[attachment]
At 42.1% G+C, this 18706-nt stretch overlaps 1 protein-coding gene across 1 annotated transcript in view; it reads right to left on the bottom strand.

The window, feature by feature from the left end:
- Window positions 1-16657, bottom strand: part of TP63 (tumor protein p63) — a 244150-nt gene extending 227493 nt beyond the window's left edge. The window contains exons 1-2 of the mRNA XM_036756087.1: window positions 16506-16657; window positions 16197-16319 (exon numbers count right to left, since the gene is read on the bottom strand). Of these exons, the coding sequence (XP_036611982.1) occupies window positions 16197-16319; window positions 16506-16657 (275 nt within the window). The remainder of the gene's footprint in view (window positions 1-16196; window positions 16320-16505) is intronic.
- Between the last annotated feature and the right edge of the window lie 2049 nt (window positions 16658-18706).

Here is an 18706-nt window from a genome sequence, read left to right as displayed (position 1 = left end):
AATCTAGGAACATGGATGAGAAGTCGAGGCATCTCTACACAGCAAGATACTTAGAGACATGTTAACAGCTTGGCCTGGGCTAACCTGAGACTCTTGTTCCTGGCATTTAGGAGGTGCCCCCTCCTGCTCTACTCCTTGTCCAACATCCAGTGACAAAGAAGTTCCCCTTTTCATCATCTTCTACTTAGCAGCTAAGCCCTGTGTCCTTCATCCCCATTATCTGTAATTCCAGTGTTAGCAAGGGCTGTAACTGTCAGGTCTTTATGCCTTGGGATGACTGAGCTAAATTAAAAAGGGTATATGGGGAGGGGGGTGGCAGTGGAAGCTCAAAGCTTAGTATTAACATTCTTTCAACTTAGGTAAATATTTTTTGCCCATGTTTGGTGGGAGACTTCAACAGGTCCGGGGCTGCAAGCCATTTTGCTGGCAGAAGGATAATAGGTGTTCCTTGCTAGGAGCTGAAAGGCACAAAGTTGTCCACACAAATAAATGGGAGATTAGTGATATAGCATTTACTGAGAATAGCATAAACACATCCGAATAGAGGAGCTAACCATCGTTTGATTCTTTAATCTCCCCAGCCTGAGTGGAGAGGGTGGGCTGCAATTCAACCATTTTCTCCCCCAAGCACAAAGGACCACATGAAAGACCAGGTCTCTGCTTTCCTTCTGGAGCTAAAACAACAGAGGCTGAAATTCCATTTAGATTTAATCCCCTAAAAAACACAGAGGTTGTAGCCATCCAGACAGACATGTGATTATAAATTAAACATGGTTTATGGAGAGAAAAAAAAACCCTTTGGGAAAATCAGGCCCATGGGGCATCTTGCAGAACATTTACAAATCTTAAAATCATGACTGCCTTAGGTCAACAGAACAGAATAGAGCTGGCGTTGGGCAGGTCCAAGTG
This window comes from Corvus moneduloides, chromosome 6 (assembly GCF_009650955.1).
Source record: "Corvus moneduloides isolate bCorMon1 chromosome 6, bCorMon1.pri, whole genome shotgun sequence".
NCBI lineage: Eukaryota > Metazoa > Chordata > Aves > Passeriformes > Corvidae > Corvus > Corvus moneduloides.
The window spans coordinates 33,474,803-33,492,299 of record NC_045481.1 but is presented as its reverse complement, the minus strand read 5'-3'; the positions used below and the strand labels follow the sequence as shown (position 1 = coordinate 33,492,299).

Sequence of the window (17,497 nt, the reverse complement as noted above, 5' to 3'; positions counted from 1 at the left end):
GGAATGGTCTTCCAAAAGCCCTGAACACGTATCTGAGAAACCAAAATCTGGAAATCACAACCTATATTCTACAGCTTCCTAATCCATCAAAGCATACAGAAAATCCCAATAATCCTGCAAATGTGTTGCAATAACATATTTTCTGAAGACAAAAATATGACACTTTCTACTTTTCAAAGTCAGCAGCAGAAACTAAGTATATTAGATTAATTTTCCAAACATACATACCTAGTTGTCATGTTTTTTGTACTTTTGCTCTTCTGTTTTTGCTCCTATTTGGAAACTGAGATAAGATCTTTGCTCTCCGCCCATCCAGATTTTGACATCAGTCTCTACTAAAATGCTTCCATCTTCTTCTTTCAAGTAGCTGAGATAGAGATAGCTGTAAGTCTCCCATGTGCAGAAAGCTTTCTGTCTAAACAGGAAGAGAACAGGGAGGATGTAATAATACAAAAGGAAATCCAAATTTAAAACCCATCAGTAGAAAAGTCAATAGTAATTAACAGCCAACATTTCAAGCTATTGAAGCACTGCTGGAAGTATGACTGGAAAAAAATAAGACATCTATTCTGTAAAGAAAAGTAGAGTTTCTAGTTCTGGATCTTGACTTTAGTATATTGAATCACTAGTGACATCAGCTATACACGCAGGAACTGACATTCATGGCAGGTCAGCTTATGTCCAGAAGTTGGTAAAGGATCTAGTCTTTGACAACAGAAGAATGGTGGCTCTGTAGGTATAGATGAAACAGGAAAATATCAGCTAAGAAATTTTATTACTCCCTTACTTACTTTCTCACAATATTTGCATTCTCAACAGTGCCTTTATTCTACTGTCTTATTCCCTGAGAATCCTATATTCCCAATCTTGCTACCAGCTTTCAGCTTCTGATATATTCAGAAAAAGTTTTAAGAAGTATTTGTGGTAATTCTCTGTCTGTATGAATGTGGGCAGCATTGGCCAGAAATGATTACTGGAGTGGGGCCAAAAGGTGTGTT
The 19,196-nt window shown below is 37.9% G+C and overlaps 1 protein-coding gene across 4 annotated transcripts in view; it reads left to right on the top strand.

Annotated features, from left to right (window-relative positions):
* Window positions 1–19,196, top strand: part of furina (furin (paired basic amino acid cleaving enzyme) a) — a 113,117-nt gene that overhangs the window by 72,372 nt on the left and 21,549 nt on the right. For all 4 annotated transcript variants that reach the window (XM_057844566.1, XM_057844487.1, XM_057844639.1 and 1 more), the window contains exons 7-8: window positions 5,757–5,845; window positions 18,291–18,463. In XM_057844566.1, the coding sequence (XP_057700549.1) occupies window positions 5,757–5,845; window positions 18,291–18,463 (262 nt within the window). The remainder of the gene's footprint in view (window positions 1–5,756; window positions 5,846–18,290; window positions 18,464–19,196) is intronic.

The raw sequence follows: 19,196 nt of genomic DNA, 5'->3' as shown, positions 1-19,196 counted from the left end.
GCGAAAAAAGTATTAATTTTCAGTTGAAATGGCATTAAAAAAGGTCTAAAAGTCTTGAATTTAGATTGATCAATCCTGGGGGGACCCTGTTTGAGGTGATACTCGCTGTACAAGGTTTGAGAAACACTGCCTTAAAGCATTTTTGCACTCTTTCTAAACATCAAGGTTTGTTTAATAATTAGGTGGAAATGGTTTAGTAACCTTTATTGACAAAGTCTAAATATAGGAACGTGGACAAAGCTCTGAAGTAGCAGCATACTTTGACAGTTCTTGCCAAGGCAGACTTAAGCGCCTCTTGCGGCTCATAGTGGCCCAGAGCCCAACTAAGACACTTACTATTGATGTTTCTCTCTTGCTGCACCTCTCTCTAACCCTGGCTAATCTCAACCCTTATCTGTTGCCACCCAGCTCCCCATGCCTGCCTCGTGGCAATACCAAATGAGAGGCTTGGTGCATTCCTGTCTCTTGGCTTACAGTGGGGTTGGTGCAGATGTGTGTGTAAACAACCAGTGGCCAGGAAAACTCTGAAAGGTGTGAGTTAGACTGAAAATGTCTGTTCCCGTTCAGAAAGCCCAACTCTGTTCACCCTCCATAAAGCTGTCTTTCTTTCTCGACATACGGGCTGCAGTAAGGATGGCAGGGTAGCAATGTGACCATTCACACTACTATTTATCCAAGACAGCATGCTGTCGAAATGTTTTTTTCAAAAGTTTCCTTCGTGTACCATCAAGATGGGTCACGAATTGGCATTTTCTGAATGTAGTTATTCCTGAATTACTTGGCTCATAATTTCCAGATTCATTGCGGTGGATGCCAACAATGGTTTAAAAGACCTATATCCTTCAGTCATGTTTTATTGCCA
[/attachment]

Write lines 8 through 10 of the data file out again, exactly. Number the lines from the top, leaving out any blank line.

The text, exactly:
Source record: "Corvus moneduloides isolate bCorMon1 chromosome 6, bCorMon1.pri, whole genome shotgun sequence".
NCBI lineage: Eukaryota > Metazoa > Chordata > Aves > Passeriformes > Corvidae > Corvus > Corvus moneduloides.
The window spans coordinates 33,474,803-33,492,299 of record NC_045481.1 but is presented as its reverse complement, the minus strand read 5'-3'; the positions used below and the strand labels follow the sequence as shown (position 1 = coordinate 33,492,299).